It's hard to imagine Shaquille O'Neal struggling against any one player in the NBA. Shaq is often considered the most dominant player in NBA history. And he earned that title because, on his day, no one could stop O'Neal from doing what he wanted.
Shaq entered the league in 1992 and immediately became a sensation. Within just 3 seasons, Shaq was able to lead the Orlando Magic to the NBA Finals, and he even beat Michael Jordan and the Chicago Bulls in order to do it.
While his first NBA Finals tryst was too much for him too early, Shaq still dominated during the series, on the scoreboard, and on the glass. In 1996, O'Neal went to the Los Angeles Lakers, and his true dominance was on full display for the world to see.
Within 4 years, Shaq and the Lakers would reach the NBA Finals, where they would dominate and beat the Indiana Pacers, and O'Neal would win his first Finals MVP. The Lakers went on to win the next 2 NBA championships as well, and Shaq was the dominant force behind those title wins.
But even Shaq struggled against one particular opponent. In a past interview, Shaq named Bryant 'Big Country' Reeves as his toughest opponent. He explained how Reeves had a terrible jump shot that he was always able to make, and Shaq would never be able to stop him and would fall behind him on several occasions.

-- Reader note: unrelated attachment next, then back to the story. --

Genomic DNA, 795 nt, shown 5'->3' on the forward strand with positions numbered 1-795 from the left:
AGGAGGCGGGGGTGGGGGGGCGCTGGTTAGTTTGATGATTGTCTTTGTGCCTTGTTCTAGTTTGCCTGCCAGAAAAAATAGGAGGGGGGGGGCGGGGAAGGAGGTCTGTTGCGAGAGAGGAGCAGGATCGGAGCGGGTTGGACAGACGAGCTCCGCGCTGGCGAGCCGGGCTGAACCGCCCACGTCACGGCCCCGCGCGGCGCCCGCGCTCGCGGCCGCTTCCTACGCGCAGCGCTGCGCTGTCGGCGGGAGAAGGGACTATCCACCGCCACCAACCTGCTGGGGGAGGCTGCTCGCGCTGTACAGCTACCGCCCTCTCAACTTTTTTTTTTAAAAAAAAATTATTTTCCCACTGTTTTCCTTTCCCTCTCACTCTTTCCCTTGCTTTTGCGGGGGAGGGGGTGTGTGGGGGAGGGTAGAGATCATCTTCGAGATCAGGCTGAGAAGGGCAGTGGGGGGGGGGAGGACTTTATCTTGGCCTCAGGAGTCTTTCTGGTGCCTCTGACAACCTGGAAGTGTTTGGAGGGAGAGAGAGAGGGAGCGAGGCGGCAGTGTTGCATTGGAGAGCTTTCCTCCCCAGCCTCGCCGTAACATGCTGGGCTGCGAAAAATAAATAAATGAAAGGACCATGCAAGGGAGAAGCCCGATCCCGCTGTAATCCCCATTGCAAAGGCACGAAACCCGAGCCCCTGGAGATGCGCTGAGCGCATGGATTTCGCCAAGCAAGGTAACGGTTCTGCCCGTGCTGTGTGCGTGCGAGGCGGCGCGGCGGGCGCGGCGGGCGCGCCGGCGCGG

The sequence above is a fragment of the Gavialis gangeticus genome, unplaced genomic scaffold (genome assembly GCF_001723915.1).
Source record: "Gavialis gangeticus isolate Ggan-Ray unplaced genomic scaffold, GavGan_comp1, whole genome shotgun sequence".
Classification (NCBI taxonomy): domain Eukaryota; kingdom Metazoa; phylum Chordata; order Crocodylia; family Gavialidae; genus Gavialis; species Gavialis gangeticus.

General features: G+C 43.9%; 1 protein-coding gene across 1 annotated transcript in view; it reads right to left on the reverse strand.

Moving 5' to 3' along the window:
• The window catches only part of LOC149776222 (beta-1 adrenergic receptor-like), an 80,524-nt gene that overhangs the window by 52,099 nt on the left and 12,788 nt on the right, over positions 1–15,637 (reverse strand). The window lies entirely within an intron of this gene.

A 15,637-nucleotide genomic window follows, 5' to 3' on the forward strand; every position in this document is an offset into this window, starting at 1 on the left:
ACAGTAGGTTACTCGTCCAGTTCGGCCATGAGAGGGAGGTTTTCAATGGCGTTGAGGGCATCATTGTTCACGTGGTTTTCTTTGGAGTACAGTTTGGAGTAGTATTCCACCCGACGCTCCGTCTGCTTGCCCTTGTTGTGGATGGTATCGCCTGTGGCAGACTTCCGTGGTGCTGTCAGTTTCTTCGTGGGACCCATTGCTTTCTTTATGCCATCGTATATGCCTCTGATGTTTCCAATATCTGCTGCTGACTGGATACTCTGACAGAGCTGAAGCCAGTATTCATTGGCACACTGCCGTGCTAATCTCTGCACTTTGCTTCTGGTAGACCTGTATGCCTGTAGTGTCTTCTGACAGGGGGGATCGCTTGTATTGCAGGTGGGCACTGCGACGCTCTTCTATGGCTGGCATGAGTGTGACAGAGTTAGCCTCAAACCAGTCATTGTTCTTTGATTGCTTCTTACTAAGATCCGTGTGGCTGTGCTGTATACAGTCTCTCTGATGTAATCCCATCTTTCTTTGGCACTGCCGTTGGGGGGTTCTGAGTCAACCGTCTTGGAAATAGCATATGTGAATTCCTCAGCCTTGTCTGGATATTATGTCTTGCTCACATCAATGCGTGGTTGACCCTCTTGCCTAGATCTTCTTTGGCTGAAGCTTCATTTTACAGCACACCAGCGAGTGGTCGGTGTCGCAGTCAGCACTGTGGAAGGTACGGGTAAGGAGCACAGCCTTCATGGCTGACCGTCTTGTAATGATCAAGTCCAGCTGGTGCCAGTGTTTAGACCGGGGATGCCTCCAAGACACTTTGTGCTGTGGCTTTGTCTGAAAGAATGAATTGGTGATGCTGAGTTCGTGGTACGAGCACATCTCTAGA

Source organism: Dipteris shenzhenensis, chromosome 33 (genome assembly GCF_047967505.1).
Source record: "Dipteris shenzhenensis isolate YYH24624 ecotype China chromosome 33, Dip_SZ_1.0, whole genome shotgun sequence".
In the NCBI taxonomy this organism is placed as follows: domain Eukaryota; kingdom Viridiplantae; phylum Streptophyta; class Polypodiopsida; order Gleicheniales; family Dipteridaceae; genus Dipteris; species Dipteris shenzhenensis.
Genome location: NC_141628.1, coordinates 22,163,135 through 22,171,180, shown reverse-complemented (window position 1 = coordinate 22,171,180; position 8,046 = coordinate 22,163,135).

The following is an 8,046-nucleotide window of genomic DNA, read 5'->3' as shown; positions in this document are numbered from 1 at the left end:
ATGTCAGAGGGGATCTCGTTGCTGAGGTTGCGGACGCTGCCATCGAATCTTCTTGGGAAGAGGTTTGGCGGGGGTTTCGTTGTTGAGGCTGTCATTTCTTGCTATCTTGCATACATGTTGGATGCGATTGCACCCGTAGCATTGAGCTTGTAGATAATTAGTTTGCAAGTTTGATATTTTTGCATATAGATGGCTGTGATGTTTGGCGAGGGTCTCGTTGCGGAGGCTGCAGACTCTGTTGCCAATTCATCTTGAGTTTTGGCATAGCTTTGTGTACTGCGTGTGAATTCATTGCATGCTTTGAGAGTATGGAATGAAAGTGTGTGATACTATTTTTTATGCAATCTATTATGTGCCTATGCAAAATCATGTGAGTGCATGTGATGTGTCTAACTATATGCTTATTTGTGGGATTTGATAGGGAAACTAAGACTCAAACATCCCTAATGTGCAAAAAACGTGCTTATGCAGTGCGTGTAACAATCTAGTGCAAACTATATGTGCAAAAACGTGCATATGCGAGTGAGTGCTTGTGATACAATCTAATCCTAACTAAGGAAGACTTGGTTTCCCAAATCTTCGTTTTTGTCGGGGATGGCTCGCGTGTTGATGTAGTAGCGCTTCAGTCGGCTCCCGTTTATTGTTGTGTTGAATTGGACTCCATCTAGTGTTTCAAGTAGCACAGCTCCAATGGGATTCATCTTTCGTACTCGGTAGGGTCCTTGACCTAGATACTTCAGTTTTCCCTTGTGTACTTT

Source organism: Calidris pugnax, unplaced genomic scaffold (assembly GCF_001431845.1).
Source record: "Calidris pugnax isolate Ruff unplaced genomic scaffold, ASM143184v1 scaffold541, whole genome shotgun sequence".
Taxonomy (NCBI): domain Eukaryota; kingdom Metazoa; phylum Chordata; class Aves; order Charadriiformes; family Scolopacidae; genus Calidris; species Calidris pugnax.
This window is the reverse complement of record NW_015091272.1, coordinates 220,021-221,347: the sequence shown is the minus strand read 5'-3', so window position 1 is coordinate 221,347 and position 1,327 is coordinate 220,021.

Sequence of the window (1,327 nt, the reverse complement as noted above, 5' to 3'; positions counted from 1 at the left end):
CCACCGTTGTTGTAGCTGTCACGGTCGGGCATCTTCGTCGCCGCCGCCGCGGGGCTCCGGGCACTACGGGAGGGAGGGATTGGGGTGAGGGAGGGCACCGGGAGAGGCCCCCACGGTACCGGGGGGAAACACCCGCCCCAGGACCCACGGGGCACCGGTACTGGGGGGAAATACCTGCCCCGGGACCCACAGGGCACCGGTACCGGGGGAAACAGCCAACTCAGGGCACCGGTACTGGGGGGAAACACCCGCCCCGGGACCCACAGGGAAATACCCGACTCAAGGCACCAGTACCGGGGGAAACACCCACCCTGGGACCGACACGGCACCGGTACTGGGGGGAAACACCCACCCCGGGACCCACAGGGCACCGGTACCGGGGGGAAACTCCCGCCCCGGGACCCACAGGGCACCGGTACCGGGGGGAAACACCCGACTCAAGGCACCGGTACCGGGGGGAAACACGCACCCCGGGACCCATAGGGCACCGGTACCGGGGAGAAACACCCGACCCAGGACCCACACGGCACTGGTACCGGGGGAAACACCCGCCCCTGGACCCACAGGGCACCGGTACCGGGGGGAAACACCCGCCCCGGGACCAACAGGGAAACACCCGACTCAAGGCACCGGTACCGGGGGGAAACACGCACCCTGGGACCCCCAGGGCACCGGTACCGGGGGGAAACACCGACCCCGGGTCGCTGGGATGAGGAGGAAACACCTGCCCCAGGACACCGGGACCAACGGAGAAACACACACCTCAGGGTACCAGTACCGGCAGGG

“Big Country would be 15 feet away and I would have to rotate back. He had the ugliest, Duckworth one-handed jumper. He’d shoot it and it would always go in. So at halftime I’m looking at the stats: Shaq 15 [points], Big Country 26.”
While 'Big Country' seemingly got the better of O'Neal, the Lakers would always beat Reeves and the Grizzlies. During the 2000s, the Lakers were the best team in the NBA by some distance.
As O'Neal started to age, his dominance started to wither slightly. But he was still able to put up numbers that most bigs in the NBA would be proud of. At his peak, no one could get the better of O'Neal.